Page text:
Guess I'd better head to the store and hope that someone still has Nike pants for sale. Sigh.

Tuesday, January 26, 2010

SPD Support Group Meeting Tonight!

For those of you in my area, the Sensory Processing Disorder and Sensory Issues Support Group is meeting tonight at 7pm, in the Parents as Teachers playroom at Danby-Rush Tower. Hope to see you there!!

Monday, January 25, 2010

It is Apparently Meltdown Day, and I Didn't Get the Memo...

Both boys are crying right now. Loudly, might I add. My dear husband is off at work, and I'm looking for a good pair of ear plugs to drown out the noise.

Andy is crying because he's on time out. He's on time out because he was playing Wii with his brother and they were having a hard time play nicely. After breaking up a few petty arguments, I told them to turn the Wii off. Now.

That was followed by lots of yelling, begging, and comments such as, "You are so mean!" or my personal favorite, "You are the meanest Mommy ever!!!" Yep. That's me. I'm just looking for ways to ruin your day.

It all started because Andy was doing his vocal stemming while he played. Andy hums. He ALWAYS does this when he's concentrating, when he's upset, when he's excited, when he's angry, etc. He ALWAYS hums when he plays the Wii. For some reason, this was irritating Nate tonight and he kept yelling at Andy to stop.

Well, as you SPD parents know, most of the time the SPD kiddos don't realize they are stemming when they are doing it. And, besides that, Andy HATES for someone to point it out. Andy angrily explained to Nate that they only way he could "beat" the level on whatever game they were playing was to "make the noise."

Nate didn't care for that explanation, so there was lots of yelling back and forth, then apparently some pushing and shoving, and then Andy had enough. You can only push him so far before he "snaps." I heard a loud "thump", then a wail from Nate, and then Andy came running up the stairs quick as lightening.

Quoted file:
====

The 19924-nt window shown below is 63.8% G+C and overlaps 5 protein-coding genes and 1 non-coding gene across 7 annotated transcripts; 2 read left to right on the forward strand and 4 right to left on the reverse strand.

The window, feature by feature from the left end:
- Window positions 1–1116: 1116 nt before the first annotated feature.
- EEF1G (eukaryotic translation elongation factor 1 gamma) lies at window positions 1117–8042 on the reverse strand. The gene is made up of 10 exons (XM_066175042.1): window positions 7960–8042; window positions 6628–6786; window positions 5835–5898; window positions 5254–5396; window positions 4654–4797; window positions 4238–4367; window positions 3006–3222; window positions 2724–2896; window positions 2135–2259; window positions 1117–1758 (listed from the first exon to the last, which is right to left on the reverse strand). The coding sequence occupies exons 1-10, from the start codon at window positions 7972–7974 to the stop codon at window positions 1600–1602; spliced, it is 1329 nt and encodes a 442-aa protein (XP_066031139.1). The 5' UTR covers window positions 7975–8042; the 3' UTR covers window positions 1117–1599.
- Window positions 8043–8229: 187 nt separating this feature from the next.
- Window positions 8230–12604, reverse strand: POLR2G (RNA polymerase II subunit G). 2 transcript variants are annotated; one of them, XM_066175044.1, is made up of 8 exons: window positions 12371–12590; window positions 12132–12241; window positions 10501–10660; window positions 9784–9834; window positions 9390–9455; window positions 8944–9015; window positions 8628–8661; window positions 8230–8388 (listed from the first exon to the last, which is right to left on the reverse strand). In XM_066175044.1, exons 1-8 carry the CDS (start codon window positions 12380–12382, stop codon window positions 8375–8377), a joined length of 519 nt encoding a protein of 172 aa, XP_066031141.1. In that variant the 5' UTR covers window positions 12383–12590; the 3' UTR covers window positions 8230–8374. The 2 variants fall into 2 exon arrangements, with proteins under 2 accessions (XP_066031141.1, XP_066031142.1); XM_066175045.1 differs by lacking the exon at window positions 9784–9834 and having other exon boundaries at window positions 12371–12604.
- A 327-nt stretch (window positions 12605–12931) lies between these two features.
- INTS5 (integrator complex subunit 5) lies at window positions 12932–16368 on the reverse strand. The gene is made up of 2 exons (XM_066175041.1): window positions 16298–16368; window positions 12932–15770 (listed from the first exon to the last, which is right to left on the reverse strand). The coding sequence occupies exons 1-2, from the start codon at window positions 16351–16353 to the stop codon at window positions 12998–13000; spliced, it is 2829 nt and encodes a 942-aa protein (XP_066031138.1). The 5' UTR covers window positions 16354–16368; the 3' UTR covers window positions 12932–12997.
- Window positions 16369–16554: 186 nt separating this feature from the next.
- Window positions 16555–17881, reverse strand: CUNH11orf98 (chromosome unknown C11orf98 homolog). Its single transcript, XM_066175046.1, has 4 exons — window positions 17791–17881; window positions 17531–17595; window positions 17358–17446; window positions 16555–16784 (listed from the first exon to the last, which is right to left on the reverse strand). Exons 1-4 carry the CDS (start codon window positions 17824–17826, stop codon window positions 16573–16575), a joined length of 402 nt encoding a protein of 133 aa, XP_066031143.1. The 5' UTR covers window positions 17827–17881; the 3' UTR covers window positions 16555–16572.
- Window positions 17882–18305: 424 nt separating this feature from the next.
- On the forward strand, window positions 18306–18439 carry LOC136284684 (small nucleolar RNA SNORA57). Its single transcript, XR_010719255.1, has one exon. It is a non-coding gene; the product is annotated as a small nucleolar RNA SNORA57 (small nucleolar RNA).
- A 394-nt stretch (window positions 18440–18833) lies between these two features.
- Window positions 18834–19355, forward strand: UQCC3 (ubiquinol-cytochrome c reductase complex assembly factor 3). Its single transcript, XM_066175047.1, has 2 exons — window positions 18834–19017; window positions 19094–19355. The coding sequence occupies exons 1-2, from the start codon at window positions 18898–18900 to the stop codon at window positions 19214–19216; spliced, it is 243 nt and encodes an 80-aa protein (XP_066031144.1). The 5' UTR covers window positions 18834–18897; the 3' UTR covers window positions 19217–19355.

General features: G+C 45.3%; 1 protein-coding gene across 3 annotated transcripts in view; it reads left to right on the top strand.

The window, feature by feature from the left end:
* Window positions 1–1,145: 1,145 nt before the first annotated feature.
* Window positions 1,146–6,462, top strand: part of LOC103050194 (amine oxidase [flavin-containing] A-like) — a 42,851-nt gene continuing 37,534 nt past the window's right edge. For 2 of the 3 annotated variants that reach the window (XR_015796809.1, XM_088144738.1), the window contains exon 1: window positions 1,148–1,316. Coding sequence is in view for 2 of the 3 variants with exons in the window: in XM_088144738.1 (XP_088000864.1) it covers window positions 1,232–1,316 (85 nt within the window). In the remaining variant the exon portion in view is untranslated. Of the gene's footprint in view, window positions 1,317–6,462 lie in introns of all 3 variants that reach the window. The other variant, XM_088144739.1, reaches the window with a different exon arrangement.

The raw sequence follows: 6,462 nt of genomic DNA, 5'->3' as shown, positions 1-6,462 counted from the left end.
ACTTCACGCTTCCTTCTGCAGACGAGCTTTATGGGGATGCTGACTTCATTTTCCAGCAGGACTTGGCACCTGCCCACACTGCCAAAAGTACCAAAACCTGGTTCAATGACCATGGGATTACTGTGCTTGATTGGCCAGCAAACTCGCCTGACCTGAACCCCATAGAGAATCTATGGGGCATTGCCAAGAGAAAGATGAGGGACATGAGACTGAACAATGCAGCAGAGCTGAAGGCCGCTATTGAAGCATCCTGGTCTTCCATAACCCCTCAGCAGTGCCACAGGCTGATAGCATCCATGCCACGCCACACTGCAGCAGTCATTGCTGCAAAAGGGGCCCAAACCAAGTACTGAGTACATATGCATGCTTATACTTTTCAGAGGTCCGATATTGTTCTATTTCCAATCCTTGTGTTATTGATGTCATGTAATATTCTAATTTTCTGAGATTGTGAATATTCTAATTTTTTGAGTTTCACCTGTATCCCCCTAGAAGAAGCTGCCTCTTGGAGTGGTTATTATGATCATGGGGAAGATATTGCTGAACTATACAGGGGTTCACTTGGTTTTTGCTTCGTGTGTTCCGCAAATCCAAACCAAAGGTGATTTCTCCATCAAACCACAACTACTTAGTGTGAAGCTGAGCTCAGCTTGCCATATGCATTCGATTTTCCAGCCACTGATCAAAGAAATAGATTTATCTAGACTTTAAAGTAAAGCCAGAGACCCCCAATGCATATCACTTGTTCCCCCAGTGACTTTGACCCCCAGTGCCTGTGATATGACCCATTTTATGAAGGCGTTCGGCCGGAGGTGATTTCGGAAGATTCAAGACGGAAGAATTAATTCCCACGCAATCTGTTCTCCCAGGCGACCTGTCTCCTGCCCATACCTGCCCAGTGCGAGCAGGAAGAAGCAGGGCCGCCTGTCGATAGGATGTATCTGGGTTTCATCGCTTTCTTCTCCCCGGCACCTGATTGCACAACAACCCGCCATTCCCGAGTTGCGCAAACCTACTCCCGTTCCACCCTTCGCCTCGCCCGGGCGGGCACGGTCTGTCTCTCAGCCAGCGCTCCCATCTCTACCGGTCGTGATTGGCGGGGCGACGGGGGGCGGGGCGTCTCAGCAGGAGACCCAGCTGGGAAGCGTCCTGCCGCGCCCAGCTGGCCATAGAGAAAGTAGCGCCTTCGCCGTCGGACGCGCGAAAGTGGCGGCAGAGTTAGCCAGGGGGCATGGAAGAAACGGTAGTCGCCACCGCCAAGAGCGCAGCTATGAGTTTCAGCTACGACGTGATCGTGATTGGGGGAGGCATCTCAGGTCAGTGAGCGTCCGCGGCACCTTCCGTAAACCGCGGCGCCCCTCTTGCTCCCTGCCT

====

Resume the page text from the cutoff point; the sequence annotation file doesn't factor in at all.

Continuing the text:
I asked, "What did you just do to your brother?"

"Nothing!" he yelled, followed by a long stream of runon sentences in his really rapid speech.

Thus the time out incident. Because I am the meanest Mom ever.

And they wonder why I only allow them 30 minutes of Wii time a day.

I have a feeling it's going to be a long night.

Sunday, January 24, 2010

Everything is for a Reason

A good friend directed me to a blog this past summer that had this quote on it, and it struck a chord with me. It made me feel a little less hopeless, and a little more secure in my job as Andy's Mom.

"God does not give us more than we can handle. He gave us His special children because He knew that we would be able to handle them and give them all the love and support they need through the hard times and the happy, yet stressful times. He believes in us; we can do it! Our children need us. Take a deep breath, sit back and know that through these times we are not alone; He is always just a prayer away."

This is the hardest thing I will ever do. But I will continue to work everyday to make his life easier, to give him the best possible chance to succeed. Because I am his Mom and that is what Moms do.

You Know You Have an SPD Kiddo When...

This is so funny and true. I borrowed this from the great blog Check it out for more laughs and helpful information.

You Know You Have an SPD Kiddo When. . .

1.You judge every playground by the number of swings or spinning equipment it has.

2.You hear the Red Robin crew begin to clap and you immediately cover your child’s ears to avoid the Happy Birthday song.

3.You have memorized where the automatic flushing toilets are in your whole town.

4.You can, all by yourself, cover the automatic flushing mechanism on a toilet, help your child to use the bathroom , do a “clean butt” check, and yell, “1-2-3!” all without your child being “in” the stall when the flush goes off.